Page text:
Two mountain goats shot, killed on Quandary Peak trail, $1,000 reward offered for info
Summit Daily News
Colorado Parks and Wildlife have published the following press release about the illegal killing of two mountain goats on Quandary Peak:
Colorado Parks and Wildlife (CPW) is asking for the public’s help in collecting information related to two mountain goats that were shot and found dead on July 3, approximately 2.8 miles up the Quandary Peak Trail.
On July 3 at approximately 3:30 p.m., two young male “billy” mountain goats, estimated to be between 1-2 years old, were shot and killed just over a half mile from the summit of Quandary Peak. The mountain goats were shot in the head with a pistol at close range. Wildlife Officers ask anyone that was hiking to or from the summit on Tuesday afternoon to report any suspicious activity.
“We ask that anyone who was near the summit of Quandary Peak Tuesday help us locate those responsible for this egregious poaching,” said Tom Davies, District Wildlife Manager with CPW. “Killing a mountain goat in this manner is a felony, and these poachers can face jail time, license suspensions and fines that can reach over $20,000 per animal.”
A $1,000 reward is being offered for information leading to an arrest or citation in this case. Anyone with information can call or email Operation Game Thief at 1-877-COLO-OGT or firstname.lastname@example.org to report any information. Callers or emailers may remain anonymous if they choose.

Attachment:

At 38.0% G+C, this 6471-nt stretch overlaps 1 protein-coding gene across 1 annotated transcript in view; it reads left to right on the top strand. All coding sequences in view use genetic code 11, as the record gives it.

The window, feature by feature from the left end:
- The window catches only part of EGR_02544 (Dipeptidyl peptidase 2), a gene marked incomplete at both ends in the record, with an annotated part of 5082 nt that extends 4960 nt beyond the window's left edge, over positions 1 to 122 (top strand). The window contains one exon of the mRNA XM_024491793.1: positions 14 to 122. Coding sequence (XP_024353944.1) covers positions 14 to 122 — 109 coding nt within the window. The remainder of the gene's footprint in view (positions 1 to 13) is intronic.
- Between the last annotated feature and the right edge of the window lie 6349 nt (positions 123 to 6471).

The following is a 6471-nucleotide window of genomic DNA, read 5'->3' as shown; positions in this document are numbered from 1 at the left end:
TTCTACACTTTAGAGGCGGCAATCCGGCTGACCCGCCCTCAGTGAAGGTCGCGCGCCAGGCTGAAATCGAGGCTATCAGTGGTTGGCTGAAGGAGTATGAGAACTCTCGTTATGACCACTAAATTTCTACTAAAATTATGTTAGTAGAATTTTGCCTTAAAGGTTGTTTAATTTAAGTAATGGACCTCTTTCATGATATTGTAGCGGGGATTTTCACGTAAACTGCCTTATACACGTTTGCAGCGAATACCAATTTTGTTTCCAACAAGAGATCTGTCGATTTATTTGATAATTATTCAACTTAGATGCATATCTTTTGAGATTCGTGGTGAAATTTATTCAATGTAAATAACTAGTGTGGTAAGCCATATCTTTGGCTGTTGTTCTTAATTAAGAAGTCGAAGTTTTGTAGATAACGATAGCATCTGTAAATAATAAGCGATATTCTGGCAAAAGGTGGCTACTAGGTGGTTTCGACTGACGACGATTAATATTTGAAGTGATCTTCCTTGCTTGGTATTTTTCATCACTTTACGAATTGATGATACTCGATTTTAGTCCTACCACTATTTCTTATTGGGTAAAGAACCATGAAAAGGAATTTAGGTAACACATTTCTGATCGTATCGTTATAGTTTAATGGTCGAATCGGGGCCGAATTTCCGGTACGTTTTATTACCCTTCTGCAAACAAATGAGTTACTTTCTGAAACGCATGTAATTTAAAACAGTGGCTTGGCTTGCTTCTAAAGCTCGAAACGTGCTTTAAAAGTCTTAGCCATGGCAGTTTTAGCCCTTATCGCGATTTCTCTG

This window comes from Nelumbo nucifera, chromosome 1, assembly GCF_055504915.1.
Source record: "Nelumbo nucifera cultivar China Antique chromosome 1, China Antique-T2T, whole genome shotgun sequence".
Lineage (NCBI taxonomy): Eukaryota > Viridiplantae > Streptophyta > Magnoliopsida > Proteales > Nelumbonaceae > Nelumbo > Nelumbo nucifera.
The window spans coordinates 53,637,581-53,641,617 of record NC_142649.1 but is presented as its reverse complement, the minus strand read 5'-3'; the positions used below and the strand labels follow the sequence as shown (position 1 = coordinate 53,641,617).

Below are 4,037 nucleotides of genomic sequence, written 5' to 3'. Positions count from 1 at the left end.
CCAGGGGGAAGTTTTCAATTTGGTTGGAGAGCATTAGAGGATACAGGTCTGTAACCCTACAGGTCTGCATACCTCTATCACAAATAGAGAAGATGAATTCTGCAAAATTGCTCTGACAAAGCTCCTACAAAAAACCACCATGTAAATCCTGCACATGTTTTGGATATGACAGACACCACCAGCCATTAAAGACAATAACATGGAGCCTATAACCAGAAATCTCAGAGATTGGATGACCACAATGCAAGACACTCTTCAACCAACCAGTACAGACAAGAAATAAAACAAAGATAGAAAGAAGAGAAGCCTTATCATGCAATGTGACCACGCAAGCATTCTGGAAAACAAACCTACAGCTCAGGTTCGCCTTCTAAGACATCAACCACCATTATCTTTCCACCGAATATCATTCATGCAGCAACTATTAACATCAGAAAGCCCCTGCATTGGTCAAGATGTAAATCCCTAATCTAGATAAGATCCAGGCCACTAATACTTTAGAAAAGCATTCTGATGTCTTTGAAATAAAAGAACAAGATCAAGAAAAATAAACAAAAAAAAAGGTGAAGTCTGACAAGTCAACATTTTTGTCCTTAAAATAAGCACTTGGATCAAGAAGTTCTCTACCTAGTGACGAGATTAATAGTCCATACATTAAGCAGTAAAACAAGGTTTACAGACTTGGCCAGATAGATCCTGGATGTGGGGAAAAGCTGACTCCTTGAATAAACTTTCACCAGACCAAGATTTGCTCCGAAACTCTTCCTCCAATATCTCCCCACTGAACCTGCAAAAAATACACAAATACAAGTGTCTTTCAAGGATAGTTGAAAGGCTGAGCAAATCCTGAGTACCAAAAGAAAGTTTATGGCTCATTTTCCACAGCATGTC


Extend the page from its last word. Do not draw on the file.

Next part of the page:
“Quandary Peak is a well-traveled, popular 14er, and we hope someone active on the trail during a busy holiday week can help us find the party or parties responsible,” said Davies.
Penalties for this crime are covered under C.R.S. 33-6-109, Wildlife–illegal possession. For more information on CPW regulations or stopping poachers, visit cpw.state.co.us.
Start a dialogue, stay on topic and be civil.
If you don't follow the rules, your comment may be deleted.
Studies by Colorado Parks and Wildlife show the survival of elk calves in the Roaring Fork Valley has dropped about 33 percent in the last decade. White River National Forest officials said they need to act to try to reserve that trend. They are seeking public comment on their plan.